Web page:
Designing for Awareness in the Attention Economy
In today’s digitally-connected online world, everything competes for your attention. An attention economy exists for consumers. We have more information and easier ways to deliver it. Yet, consumers have a finite set of attention to "pay" to these competing messages.
Each person has many different types of awareness, which affect how they react and perceive situations. By understanding these different levels, designers and developers can create strategies to account for awareness to build more effective products.
In this talk, you will learn about the different types of human awareness, design strategies to maximize awareness, and examples of good and bad awareness designs from existing products. You will walk away with awareness guidelines to help you better design for awareness in the Attention Economy.
Brian Sullivan is a community organizer, speaker, and usability engineer from Dallas, Texas. He offers usability and design advice to help product teams improve the customer experience and usability of their designs. Brian spends an inordinate amount of time organizing events, including monthly DFW-UPA meetings, quarterly workshops, and the annual Big Design Conference. He has worked with AT&T, Burger King, American Airlines, SkyChefs, United Airlines, and Carter Blood Center. At home, Brian takes orders from his wife (Susan), their son (Sean), and the cat (Junior) that owns them all.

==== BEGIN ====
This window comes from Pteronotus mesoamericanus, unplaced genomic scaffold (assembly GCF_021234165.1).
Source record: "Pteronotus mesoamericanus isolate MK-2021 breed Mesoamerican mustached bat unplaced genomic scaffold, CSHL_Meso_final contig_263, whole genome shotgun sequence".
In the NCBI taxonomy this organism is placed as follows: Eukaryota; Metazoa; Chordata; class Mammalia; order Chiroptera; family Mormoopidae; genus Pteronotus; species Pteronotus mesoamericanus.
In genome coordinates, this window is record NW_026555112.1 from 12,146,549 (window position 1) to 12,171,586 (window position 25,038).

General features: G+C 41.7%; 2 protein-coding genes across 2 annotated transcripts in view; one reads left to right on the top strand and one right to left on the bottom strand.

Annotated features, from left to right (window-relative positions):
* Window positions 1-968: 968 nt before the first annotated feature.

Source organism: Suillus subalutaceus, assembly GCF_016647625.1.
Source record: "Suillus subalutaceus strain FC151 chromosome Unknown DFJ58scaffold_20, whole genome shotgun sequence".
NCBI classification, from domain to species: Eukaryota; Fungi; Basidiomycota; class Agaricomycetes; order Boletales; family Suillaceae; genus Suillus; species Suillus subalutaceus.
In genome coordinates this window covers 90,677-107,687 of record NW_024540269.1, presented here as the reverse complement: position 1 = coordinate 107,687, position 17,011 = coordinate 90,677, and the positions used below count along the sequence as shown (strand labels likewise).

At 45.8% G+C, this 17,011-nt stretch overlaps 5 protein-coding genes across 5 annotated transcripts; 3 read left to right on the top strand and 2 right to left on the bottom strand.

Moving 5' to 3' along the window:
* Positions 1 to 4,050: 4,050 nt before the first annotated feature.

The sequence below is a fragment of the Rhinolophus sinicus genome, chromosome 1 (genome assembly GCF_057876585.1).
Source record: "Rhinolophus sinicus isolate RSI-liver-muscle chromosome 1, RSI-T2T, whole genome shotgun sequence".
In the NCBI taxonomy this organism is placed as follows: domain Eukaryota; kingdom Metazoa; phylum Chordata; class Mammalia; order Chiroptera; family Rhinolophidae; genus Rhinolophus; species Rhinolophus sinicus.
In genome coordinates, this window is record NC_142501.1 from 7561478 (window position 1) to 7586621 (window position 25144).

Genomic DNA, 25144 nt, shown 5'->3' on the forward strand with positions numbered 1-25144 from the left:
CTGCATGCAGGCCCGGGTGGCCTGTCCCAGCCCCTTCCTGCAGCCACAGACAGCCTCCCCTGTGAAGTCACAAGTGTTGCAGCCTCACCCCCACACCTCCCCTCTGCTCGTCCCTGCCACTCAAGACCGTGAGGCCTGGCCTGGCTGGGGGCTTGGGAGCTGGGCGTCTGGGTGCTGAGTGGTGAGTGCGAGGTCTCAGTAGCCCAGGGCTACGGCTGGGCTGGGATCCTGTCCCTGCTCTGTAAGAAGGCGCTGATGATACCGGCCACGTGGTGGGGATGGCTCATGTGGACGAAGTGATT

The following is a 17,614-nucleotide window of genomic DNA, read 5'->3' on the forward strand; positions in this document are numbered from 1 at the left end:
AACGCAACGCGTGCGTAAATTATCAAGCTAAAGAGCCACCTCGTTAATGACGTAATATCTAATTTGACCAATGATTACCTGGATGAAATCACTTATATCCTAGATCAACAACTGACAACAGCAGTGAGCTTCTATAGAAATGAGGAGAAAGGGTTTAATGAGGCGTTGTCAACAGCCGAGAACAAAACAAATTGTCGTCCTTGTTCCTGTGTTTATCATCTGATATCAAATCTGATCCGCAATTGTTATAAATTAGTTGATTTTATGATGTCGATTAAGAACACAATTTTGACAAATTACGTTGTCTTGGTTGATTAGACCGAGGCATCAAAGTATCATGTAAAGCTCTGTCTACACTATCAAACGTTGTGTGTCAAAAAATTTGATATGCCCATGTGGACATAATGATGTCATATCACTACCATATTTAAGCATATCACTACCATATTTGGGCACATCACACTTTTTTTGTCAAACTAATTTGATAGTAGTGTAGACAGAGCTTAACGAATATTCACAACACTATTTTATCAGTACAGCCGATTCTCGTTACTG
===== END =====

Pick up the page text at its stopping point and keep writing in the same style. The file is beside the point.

Taylor Cowan is an Architect Evangelist with Microsoft, based in Dallas, TX, where he focuses on the early adoption of Microsoft technologies for customers in the central US. He received his Master’s Degree in Computer Science from the University of North Texas, as well as a Bachelor of Music in Jazz Arranging. He is a founder and committer to the open source project jenabean, a Java to RDF binding framework. Taylor also has a special interest in other non-relational persistence and has written object bindings for both the neo4j graph database and Windows Azure storage.